Swedish archaeologists have found in the Baltic Sea six wrecks of historic vessels from the 17th and 18th centuries that sank near Karlskrona.
Researchers from the Vrak – Museum of Wrecks have recently identified the wrecks of six warships that rest on the bottom of the Baltic Sea. The vessels sank in the waters of the Blekinge archipelago, near Karlskrona. The city was an important naval port for centuries, which is now a UNESCO World Heritage Site.
The findings suggest that the sinking of the vessels took place over a 50-year period and effectively secured the strategic harbour. Archaeologists have also reported that all the vessels were deliberately sunk in the Djupasund strait. In this way they blocked access to Karlskrona from the sea and prevented an attack on the harbour and the town.
The existence of wrecks that lie at the bottom of the Djupasund strait between the islands of Tjurkö and Sturkö has long been known. However, no one has ever bothered to examine them thoroughly. Interestingly, it has not even been known exactly how many wrecks lie on the seabed at this location or from what period they date.
It was the perfect puzzle to solve for marine archaeologists from the Swedish Vrak – Museum of Wrecks. In the course of subsequent work, the researchers established the number, age and names of individual wrecks. Among them was the wreck of the giant ship Enigheten, which was the third largest ship in the 17th century in terms of size. The other five were the Wasa, the frigate Södermanland, the cruise ship Disa, the brigantine Pollux and the schooner Simpan.
According to archaeologists, all the vessels have a long and intriguing history. But they were united by a sad end, when they ended their careers as an underwater barrier protecting the port of Kalskrona.
To begin with, the entire area was surveyed by specialists using high-end multibeam sonar. Detailed images from the sonar made it possible to initially identify the individual finds. It was determined that there are probably six wrecks on the bottom and several other historical remains.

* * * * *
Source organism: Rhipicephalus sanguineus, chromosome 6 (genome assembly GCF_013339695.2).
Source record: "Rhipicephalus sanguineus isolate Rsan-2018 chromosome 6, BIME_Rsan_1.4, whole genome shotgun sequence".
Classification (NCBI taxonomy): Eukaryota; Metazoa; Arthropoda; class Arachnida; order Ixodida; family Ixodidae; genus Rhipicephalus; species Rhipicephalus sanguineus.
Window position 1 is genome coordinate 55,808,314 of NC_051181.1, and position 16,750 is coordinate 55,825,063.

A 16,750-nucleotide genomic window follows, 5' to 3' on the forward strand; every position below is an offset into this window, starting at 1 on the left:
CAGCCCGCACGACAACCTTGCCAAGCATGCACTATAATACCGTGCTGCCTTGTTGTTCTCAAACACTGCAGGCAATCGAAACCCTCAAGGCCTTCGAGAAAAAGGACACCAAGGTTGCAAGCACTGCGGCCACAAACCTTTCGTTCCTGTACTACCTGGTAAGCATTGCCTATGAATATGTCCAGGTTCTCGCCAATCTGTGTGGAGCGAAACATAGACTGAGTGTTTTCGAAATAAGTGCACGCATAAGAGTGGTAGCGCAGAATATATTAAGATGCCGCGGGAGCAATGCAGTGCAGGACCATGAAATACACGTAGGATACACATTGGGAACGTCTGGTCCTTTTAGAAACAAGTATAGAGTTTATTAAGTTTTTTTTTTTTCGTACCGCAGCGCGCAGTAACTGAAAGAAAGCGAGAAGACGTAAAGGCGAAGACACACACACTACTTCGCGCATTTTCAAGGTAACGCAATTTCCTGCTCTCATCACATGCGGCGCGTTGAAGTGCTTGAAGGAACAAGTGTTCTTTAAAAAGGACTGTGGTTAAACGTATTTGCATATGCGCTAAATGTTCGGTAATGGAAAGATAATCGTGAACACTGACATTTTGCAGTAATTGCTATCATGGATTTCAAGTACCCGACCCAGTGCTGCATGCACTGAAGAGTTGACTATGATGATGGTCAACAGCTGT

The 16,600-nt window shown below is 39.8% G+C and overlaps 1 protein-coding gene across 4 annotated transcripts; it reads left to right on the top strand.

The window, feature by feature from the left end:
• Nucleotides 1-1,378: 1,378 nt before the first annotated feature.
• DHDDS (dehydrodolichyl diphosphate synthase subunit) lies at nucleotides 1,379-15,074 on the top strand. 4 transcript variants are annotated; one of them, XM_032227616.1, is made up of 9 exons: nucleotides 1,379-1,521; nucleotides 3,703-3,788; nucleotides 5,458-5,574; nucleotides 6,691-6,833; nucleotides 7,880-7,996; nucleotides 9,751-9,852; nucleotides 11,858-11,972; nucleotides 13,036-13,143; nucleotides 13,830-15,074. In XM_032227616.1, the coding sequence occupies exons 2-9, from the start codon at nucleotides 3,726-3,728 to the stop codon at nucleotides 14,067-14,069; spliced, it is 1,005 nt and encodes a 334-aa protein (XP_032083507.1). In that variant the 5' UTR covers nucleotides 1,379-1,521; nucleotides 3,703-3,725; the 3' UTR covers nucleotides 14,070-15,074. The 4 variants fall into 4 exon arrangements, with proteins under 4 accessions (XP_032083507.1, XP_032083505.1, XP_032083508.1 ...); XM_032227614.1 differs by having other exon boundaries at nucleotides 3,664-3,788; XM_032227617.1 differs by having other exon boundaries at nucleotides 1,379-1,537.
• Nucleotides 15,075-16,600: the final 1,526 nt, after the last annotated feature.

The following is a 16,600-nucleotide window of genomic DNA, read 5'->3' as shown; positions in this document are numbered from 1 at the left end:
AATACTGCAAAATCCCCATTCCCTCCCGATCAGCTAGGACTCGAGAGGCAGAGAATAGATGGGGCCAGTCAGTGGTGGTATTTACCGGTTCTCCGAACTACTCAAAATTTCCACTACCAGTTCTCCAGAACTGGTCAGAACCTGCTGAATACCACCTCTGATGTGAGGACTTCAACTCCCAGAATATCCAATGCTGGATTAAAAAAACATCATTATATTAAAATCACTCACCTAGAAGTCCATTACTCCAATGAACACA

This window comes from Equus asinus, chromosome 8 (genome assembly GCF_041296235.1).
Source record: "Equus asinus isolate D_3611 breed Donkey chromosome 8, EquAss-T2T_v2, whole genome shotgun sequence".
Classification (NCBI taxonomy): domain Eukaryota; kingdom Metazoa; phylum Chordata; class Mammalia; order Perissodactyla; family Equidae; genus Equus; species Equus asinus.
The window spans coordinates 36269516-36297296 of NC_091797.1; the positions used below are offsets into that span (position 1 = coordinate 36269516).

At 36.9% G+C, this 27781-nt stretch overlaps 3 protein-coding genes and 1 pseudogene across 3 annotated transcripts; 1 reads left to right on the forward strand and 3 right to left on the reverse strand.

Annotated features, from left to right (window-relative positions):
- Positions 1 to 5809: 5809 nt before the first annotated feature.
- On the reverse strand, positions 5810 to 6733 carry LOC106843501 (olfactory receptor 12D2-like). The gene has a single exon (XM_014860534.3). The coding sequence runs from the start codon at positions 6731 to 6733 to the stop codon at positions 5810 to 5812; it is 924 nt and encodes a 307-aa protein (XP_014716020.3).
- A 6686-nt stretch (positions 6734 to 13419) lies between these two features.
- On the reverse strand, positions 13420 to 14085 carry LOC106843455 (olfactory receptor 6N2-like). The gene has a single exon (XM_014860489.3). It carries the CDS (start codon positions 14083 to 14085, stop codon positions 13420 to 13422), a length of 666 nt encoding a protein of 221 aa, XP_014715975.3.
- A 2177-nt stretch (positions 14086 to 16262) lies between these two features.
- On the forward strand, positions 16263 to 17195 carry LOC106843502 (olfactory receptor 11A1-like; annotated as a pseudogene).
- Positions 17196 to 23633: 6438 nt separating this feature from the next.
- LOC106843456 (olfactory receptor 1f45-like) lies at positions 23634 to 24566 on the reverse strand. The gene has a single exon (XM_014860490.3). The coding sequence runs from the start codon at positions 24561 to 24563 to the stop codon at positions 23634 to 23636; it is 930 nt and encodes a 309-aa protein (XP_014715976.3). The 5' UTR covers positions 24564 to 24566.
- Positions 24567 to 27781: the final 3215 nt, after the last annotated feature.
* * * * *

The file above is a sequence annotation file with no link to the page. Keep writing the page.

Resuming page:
The survey has enabled us to focus our archaeological efforts and document the wrecks more methodically. Instead of speculating on what hides at the bottom, we can now use the archaeological documentation to get facts about the wrecks in Djupasund – said Patrik Höglund, marine archaeologist at Vrak – Museum of Wrecks.
The next step was to compare the sonar results with archival data. The historical records revealed further pages of the history of the wrecks sunk in the Djupasund Strait. The marine archaeologists then went underwater, from where they took wood samples for dendrochronological studies. By compiling all available data together, the researchers determined the probable identity of the sunken vessels.
Many readers will certainly be pleased with the intentions that the wrecks scattered around Karlskrona Swedes have in mind. Well, in the near future a diving park is to be established here. The place will not only allow you to enjoy the sunken historical wrecks, but will also bring their history closer to you. It will also be a great opportunity to promote the Baltic region among divers from around the world.
The Polish diving community will surely be pleased to know that on the opposite side of the Baltic an interesting dive site will appear. However, the whole initiative raises the question – Why are there no similar activities in our country?
Sweden is famous for its magnificent wrecks that rest at the bottom of the Baltic Sea. One of them is the magnificent Bodekull warship wreck from the 17th century, which we visited in 2021. You will read more about it in issue 19. the DIVERS24 quarterly magazine! The digital version of the magazine is available free of charge, while you can purchase the printed version in our online shop.
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